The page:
Kurt Vonnegut
Slaughterhouse-Five Cover

More Dresden, Less Pilgrim


I read Kurt Vonnegut's Cat's Cradle for a class in college many years ago. I didn't like it, so I've been avoiding Vonnegut since then. However, Slaughterhouse-Five keeps appearing on all sorts of "Best Of" lists, so I decided that I'd give it a try. After all, it is supposed to be the great anti-war novel. I don't think that the novel holds up well. Its depiction of war seems tame now in the years after Tim O'Brien's The Things They Carried. Its profanity and depictions of sex seem unremarkable these days. It doesn't seem very controversial anymore, and I really wonder why schools keep banning it. However, I must admit that I read this just after finishing Alan Moore and Eddie Campbell's From Hell. (Many books could seem tame on the violence and profanity scales after From Hell.)

My major disappointment was the small role that the fire-bombing of Dresden played. I expected this to be the central event of the novel, but it occurs near the end and is not described in much detail. As a kind of anti-novel, there is not a main focus as the protagonist Billy Pilgrim has become "unstuck in time" and slips from one event of his life to another in non-linear manner. The major events the readers see are Billy's capture in WWII and his experiences as a POW, his life as an optometrist in 1950s and 60s New York; his survival of a plane crash and subsequent recovery; his life before becoming a soldier; his capture by aliens from Tralfamadore and his life on that planet.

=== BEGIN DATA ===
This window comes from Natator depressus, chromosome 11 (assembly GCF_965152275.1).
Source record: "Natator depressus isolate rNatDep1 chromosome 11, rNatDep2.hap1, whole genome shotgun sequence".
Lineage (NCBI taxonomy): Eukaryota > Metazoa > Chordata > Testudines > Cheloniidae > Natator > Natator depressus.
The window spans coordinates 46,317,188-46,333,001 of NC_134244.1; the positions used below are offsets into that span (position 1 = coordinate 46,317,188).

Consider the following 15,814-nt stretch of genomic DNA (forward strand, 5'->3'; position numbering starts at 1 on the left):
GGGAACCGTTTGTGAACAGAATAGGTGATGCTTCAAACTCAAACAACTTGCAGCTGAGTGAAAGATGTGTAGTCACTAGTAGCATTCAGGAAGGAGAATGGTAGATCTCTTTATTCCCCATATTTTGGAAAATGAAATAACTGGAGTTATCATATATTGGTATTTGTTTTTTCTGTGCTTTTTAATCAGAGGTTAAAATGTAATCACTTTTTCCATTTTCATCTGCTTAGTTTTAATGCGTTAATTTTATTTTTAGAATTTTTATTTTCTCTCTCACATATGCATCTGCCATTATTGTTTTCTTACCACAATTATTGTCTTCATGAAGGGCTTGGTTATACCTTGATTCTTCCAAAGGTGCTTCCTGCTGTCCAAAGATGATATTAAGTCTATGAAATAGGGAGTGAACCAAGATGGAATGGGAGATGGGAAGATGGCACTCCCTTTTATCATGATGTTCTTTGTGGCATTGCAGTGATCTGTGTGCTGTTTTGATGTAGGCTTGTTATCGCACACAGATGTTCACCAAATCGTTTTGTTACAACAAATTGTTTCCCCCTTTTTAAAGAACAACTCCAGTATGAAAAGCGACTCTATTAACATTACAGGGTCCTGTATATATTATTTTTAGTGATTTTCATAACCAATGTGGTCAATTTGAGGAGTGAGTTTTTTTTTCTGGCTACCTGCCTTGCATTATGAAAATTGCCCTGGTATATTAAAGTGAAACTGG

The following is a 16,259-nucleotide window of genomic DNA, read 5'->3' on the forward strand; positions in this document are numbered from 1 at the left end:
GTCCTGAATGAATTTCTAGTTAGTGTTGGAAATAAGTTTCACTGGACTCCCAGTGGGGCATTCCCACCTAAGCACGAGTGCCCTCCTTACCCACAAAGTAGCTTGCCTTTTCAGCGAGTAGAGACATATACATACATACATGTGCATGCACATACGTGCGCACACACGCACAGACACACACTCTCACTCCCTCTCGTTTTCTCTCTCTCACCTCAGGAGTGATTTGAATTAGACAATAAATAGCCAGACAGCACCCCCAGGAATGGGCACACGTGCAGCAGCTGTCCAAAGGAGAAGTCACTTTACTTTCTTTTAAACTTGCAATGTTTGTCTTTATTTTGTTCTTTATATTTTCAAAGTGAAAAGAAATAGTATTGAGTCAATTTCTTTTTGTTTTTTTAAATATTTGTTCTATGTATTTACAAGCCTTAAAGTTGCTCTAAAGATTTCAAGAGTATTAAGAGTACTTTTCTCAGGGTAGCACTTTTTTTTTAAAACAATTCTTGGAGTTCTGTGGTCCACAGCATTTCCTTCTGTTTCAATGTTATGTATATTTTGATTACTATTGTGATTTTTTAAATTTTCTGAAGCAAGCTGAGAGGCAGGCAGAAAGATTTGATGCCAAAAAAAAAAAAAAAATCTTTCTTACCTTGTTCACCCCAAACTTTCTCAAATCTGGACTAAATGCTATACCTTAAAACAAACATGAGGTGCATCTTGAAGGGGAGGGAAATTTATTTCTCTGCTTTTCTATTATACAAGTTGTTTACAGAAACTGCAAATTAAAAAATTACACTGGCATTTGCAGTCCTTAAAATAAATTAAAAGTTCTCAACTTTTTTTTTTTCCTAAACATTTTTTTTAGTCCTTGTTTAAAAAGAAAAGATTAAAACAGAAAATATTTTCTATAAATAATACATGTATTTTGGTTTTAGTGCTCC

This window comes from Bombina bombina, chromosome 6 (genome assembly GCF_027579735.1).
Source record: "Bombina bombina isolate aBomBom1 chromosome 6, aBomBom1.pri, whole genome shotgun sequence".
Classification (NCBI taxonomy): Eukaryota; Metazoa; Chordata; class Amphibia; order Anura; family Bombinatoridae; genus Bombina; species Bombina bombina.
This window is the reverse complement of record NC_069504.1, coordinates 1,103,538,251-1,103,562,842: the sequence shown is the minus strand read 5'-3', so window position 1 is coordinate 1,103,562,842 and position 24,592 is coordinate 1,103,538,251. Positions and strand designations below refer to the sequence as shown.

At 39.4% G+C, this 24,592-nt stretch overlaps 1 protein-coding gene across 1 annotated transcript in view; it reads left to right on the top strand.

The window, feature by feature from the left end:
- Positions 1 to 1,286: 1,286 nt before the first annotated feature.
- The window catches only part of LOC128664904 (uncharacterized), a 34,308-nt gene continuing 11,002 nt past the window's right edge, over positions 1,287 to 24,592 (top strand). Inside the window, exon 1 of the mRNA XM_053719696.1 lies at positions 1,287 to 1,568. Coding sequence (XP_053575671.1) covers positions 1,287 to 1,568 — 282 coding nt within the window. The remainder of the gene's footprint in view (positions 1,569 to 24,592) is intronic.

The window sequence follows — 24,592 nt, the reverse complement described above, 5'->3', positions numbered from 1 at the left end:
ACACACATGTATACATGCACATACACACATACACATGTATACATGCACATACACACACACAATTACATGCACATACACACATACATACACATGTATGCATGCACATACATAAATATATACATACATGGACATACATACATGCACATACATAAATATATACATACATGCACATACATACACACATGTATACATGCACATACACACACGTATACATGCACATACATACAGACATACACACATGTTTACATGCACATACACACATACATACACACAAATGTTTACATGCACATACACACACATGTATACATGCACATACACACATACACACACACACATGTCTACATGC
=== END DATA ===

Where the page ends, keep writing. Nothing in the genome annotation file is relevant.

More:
What is interesting about the novel is its meta-fictional style. The author, Vonnegut, and the author who appears in Chapter One discussing his intention to write a novel about the fire-bombing of Dresden seem to sometimes be the same person and at other times different. We are unsure if the authorial-I creates Billy Pilgrim or knew Billy Pilgrim in the war. This authorial-I does insert himself into the narrative. At one point, the author inserts. "That was I. That was me. The author of this novel." It is unclear, however, if the author believes Billy's beliefs about time-slipping and traveling to the planet Tralfamadore. Is Billy's story reliable within the world of the authorial-I? We just don't know.

The science-fiction element of time-slippage seems to be a gimmick that Vonnegut used to enable him to structure the novel in a non-linear way. The other science-fiction element, the aliens of Tralfamadore, allowed Vonnegut to claim that all time occurs simultaneously, not linearly. Vonnegut is not really interested in creating a believable alien culture. These aliens, like the time slippage, just seem gimmicky to me.

I'm glad I read the book, but I expected more anti-war rhetoric and bolder depictions of atrocity. I realize that I can't appreciate the book for the impact that would have had in 1969. I just read Emil's fabulous review (to the left on this WWE page). I wish that the book had struck me as poignantly as it did him. I see in his review how he relates Vonnegut's book to the personal toll of war--"the efforts of rebuilding a life and recapturing humanity." In a way, Vonnegut is doing exactly what O'Brien says about writing in his "If I Die In a Combat Zone...": "Can the foot soldier teach anything important about war, merely from having been there? I think not. He can tell war stories."